According to a National Association of Home Builders (NAHB) study, the average life expectancy of some home components has decreased over the past few decades. (This might explain why you’re on your third washing machine while Grandma still has the same indestructible model you remember from childhood.) But the good news is the life span of many other items has actually increased in recent years.
Here’s a look at the average life spans of some common home components (courtesy of NAHB).
Of all home components, appliances have the widest variation in life spans. These are averages for all brands and models, and may represent the point which replacing is more cost-effective than repairing. Among major appliances, gas ranges have the longest life expectancy, at about 15 years. Electric ranges, standard-size refrigerators, and clothes dryers last about 13 years, while garbage disposals grind away for about 10 years. Dishwashers, microwave ovens, and mini-refrigerators can all be expected to last about nine years. For furnaces, expect a life span of about 15 years for electric, 18 for gas, and 20 for oil-burning models. Central air-conditioning systems generally beat the heat for 10 to 15 years.
Kitchen & Bath.
Countertops of wood, tile, and natural stone will last a lifetime, while cultured marble will last about 20 years. The life span of laminate countertops depends greatly on use and can be 20 years or longer. Kitchen faucets generally last about 15 years. An enamel-coated steel sink will last five to 10 years; stainless will last at least 30 years; and slate, granite, soapstone, and copper should endure 100 years or longer. Toilets, on average, can serve at least 50 years (parts such as the flush assembly and seat will likely need replacing), and bathroom faucets tend to last about 20 years.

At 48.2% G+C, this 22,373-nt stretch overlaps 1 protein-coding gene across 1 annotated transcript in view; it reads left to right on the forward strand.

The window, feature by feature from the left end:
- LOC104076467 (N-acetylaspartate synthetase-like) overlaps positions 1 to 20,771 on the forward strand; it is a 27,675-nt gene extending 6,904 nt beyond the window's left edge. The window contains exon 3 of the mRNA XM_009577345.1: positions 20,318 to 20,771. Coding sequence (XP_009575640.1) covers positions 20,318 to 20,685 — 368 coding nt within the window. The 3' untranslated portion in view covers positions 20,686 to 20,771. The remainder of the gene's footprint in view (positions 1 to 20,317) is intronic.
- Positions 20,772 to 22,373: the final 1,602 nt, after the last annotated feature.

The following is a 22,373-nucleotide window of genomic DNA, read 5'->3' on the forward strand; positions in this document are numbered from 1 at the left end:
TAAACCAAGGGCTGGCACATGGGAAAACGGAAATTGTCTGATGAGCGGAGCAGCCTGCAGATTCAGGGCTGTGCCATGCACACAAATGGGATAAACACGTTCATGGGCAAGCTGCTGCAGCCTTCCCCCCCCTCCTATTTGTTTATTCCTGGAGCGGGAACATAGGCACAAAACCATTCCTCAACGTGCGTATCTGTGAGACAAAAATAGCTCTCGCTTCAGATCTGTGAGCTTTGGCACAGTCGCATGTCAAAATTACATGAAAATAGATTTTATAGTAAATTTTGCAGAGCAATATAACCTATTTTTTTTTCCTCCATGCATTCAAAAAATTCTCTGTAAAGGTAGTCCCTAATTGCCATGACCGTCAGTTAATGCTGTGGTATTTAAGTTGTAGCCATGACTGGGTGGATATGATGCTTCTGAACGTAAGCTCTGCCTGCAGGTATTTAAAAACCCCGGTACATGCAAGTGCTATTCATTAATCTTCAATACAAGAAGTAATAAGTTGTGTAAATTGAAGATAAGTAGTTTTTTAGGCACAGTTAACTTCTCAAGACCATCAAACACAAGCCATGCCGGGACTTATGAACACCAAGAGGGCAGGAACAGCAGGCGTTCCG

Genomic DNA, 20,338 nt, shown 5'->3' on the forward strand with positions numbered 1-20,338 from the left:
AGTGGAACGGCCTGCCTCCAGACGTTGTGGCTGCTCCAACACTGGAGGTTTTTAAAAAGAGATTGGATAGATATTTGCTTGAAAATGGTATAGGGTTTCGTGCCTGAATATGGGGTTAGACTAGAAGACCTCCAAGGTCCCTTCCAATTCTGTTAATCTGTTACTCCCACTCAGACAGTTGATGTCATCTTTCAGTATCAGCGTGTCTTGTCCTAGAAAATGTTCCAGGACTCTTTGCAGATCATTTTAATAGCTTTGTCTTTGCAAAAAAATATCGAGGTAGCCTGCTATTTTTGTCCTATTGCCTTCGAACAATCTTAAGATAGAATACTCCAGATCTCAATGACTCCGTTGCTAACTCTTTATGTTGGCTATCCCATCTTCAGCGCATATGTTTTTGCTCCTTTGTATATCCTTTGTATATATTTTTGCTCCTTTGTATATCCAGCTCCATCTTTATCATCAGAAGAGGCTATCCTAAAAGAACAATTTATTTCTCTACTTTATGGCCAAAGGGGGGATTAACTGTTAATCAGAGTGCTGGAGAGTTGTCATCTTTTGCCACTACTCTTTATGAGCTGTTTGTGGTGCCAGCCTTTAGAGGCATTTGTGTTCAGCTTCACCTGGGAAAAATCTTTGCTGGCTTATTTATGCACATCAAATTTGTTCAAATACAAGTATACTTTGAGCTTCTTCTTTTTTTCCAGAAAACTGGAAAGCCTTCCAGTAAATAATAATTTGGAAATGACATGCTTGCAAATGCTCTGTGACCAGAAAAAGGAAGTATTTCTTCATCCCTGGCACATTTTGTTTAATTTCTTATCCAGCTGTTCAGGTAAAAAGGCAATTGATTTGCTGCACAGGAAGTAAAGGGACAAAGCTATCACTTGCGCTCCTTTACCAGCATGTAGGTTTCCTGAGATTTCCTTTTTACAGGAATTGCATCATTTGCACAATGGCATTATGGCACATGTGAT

Natural flooring materials provide longevity as well as beauty: Wood, marble, slate, and granite should all last 100 years or longer, and tile, 74 to 100 years. Laminate products will survive 15 to 25 years, linoleum about 25 years, and vinyl should endure for about 50 years. Carpet will last eight to 10 years on average, depending on use and maintenance.
Siding, Roofing, Windows.
Brick siding normally lasts 100 years or longer, aluminum siding about 80 years, and stucco about 25 years. The life span of wood siding varies dramatically – anywhere from 10 to 100 years – depending on the climate and level of maintenance. For roofs, slate or tile will last about 50 years, wood shingles can endure 25 to 30 years, metal will last about 25 years, and asphalts got you covered for about 20 years. Unclad wood windows will last 30 years or longer, aluminum will last 15 to 20 years, and vinyl windows should keep their seals for 15 to 20 years.
Of course, none of these averages matter if you have a roof that was improperly installed or a dishwasher that was a lemon right off the assembly line. In these cases, early replacement may be the best choice. Conversely, many household components will last longer than you need them to, as we often replace fully functional items for cosmetic reasons, out of a desire for more modern features, or as a part of a quest to be more energy efficient.
Are extended warranties warranted?
Extended warranties, also known as service contracts or service agreements, are sold for all types of household items, from appliances to electronics. They cover service calls and repairs for a specified time beyond the manufacturer’s standard warranty. Essentially, warranty providers (manufacturers, retailers, and outside companies) are betting that a product will be problem-free in the first years of operation, while the consumer who purchases a warranty is betting against reliability.
Warranty providers make a lot of money on extended warranties, and Consumers Union, which publishes Consumer Reports, advises against purchasing them. You will have to consider whether the cost is worth it to you; for some, it brings a much needed peace of mind when making such a large purchase. Also, consider if it the cost outweighs the value of the item; in some cases it may be less expensive to just replace a broken appliance than pay for insurance or a warranty.
View the original article on Windermere's blog.